“I’m like, ‘Bro, what? Our centers can’t do that,'” Morris-Walker said. “We were always kind of like, ‘Bro, you’re a power forward. Bro, you are a center.’ And he loves it. And that’s why I love Gary so much and the reason why I love the way he approaches the game. Because there’s no position for him. There’s zero position for Gary.”
In Payton’s second year of junior college, SLCC coach Todd Phillips planned to make him the point guard and the No. 1 option. “The schools recruiting him wanted him to be the 1, Dad wanted him to be the 1,” Phillips said. Payton was happy letting walk-ons bring the ball up, and only shifted to point when the other point guard got injured.
Bigs have always wished they were guards, and, increasingly, they get to play like they are. The opposite has almost never been true. In December, Stephen Curry called Payton “the tallest 6-3 guy in the world.” Payton would like a few more inches, so he could spend even more time in the paint.
“It’s fun to play the dunker spot and be a big presence down there at my size,” he said. “I enjoy it a lot actually, playing in the dunker. But it’s just me being myself.”
Adams had not seen Payton play extensively when Golden State signed him, but “when you get these guys who you don’t know that well, and then you see what they can do, it’s really delightful.” Adams said that coach Steve Kerr is “really good at looking at someone and saying, ‘How can this player help us and how I can help him in our format?'” Payton is the only 6-3 vertical spacer in basketball, so the Warriors designed a lob play for him.
“Little Gary reminds me of the dog that’s behind the fence that’s just sitting there and not barking,” Chris Farr said. “But then you come through that gate, he’s going to tear your head off. That’s how Little Gary has been all his life. His dad gives you a warning — his dad will give you a warning by barking. He don’t give you no warning.”
Watching him play defense, Farr recognizes how much it bothers Payton when he gets scored on. “Some things, you just inherit,” he said. Farr grew up with Payton’s father in Oakland and has known Payton since birth. In 2015, training with Farr at a Merritt College gym in the hills of East Oakland after his first year at Oregon State, Payton found himself guarding an NBA All-Star.
“He took on every single challenge,” DeMar DeRozan said. “And that’s one thing that always stood out. Even some of the most talented players don’t have that aggression and drive that Little Gary had.”
“We would go at it one-on-one,” Payton said. “I kind of surprised myself a few times back then,” he said. “Just stopping DeMar, it was just like, ‘It’s DeMar, I’m getting a couple stops here.’ But you know, he is DeMar and he did get some buckets, of course.”
DeRozan counts Payton’s father as a mentor, dating back to when he was a 16-year-old high school star and “when Little Gary was a kid, man,” he said. DeRozan followed Payton’s career as he bounced around and respected that he was “never timid,” regardless of the situation he was in.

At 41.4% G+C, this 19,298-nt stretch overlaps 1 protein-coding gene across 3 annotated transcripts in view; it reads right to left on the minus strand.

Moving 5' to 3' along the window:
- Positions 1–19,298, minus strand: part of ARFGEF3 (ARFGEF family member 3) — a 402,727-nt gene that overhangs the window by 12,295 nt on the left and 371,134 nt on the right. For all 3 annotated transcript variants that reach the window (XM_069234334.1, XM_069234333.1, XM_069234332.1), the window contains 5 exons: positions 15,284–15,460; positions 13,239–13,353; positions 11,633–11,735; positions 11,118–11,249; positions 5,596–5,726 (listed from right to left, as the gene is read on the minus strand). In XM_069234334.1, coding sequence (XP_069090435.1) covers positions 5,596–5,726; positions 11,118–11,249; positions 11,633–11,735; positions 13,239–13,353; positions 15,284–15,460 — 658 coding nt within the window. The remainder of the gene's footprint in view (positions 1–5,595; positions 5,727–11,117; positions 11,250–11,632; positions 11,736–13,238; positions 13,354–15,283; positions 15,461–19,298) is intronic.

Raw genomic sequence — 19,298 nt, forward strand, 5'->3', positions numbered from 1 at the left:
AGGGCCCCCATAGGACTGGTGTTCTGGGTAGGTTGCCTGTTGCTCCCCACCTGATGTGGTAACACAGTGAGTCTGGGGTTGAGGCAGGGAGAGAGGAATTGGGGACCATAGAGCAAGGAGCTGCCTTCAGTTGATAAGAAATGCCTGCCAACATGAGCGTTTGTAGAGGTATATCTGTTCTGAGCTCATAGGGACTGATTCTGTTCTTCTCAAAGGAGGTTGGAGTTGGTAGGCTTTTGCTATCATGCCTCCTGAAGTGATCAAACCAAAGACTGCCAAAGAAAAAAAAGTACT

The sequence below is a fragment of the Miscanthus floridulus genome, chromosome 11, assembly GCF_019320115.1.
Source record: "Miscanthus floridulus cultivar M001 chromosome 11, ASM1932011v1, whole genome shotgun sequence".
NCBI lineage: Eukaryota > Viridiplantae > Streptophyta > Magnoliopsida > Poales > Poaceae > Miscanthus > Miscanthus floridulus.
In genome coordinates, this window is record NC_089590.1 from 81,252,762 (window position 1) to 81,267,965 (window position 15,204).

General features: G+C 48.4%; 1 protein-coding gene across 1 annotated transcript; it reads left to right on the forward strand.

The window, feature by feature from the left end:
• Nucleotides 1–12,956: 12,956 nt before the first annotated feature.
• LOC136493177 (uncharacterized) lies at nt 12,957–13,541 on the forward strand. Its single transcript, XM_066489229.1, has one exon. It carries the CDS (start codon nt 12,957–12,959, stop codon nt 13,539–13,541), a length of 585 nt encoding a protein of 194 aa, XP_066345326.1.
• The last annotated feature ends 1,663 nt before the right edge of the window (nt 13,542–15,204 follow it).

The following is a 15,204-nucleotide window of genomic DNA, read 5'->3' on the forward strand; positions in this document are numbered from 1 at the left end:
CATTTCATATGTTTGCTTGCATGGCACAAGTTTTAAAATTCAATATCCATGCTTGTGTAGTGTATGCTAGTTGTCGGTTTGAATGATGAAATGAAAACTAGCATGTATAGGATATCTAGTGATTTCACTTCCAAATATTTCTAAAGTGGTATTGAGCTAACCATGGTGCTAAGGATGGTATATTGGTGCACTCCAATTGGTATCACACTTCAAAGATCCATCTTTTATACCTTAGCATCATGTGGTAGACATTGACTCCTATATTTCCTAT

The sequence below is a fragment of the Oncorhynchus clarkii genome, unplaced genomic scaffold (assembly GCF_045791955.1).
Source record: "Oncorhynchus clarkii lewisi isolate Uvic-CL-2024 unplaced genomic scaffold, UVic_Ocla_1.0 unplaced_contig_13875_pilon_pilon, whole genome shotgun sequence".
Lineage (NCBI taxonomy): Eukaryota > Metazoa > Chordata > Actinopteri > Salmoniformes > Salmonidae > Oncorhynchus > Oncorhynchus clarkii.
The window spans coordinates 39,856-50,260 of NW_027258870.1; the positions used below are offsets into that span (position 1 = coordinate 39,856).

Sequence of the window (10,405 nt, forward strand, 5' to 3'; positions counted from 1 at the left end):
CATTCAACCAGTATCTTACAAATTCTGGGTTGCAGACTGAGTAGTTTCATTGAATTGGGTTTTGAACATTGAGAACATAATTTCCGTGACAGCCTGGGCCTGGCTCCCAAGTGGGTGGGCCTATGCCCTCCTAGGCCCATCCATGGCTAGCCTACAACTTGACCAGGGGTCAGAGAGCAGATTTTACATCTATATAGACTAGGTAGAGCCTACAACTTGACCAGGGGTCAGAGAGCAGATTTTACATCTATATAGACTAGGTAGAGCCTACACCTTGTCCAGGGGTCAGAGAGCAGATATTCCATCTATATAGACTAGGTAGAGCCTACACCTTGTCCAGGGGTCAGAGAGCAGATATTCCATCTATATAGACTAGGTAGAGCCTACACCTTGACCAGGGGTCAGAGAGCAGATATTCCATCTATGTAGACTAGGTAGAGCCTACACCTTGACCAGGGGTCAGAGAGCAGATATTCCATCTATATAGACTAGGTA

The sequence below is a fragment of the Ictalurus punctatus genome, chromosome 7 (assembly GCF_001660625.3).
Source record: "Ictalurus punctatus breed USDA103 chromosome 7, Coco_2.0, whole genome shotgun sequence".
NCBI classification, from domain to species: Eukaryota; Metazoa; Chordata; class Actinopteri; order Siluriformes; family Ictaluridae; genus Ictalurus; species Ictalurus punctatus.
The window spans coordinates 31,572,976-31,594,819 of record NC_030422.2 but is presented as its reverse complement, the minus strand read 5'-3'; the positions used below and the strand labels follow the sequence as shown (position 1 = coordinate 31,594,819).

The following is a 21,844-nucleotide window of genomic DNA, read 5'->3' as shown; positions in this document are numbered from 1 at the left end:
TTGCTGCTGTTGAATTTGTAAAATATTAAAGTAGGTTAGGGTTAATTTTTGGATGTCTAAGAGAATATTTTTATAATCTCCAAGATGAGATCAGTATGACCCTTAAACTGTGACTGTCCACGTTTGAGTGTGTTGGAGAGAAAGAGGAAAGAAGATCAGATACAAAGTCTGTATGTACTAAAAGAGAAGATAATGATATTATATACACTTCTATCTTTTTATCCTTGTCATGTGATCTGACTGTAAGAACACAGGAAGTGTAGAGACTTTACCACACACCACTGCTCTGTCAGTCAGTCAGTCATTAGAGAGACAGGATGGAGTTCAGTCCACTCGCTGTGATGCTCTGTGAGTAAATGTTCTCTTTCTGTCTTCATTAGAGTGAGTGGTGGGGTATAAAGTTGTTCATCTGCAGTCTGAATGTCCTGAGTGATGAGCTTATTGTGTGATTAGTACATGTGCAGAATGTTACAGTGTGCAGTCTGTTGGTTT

“He’s always been the same good, kindhearted person,” DeRozan said. “Soft-spoken. He’s not loud and crazy, obnoxious like his father,” DeRozan said. “He’s definitely the opposite of it, but with the same intensity internally.”
Now that Payton is a Warrior, DeRozan watches “every one of those games,” he said, unless it conflicts with a game of his own. “And I’ve been rooting for him, even if I don’t tell him personally.” DeRozan was not surprised in the least when, on Nov. 12 in San Francisco, he took a seat on the bench and saw the Warriors go to a box-and-1 defense, with Payton on Zach LaVine.
Payton stuck to LaVine like a bad reputation. He face-guarded him, chased him over screens and swiped at the ball when LaVine managed to get it.
“That’s just completely him,” DeRozan said. “He was raised from that. That’s who he is.”
The second that he presses up on a ballhandler, Payton wants him to think one thing: “Help me.” There is a certain satisfaction every time he forces someone to call for a teammate to bring the ball up and initiate the offense.
The goal of the box-and-1, deployed liberally by Kerr’s staff, is to take the opposing star out of the play and the opposing team out of its comfort zone. It works a lot better when the “1” is an unscreenable menace who loves nothing more than locking down.
“It’s been a hell of a tactic,” Payton said. “And yes, it’s fun as hell.”
For a few months in 2018, two of the best perimeter defenders on planet Earth played their home games at a 750-capacity practice facility. When Alex Caruso was with Payton in South Bay, there were “nights where it was really difficult for other teams to run offense,” Caruso said. They had immediate chemistry, and they shared a “no-fear mindset” and a knack for getting deflections.
Payton had all sorts of “elite skills,” Caruso said. He could rip the ball away from somebody on any given possession and, then, three seconds later, he’s mid-air, contorting himself to throw down a reverse dunk.
“The stuff he’s doing now in these games, he was doing in the G League, but, like, crazier,” Caruso said. “He was doing reverses, we were running lob plays out of timeouts for him, he’s pinning shots on the backboard.”
Payton made plays on both ends, on and off the ball. He was an “excellent rebounder from the guard position,” Caruso said, and an “elite cutter.” He took the right shots, made the right reads.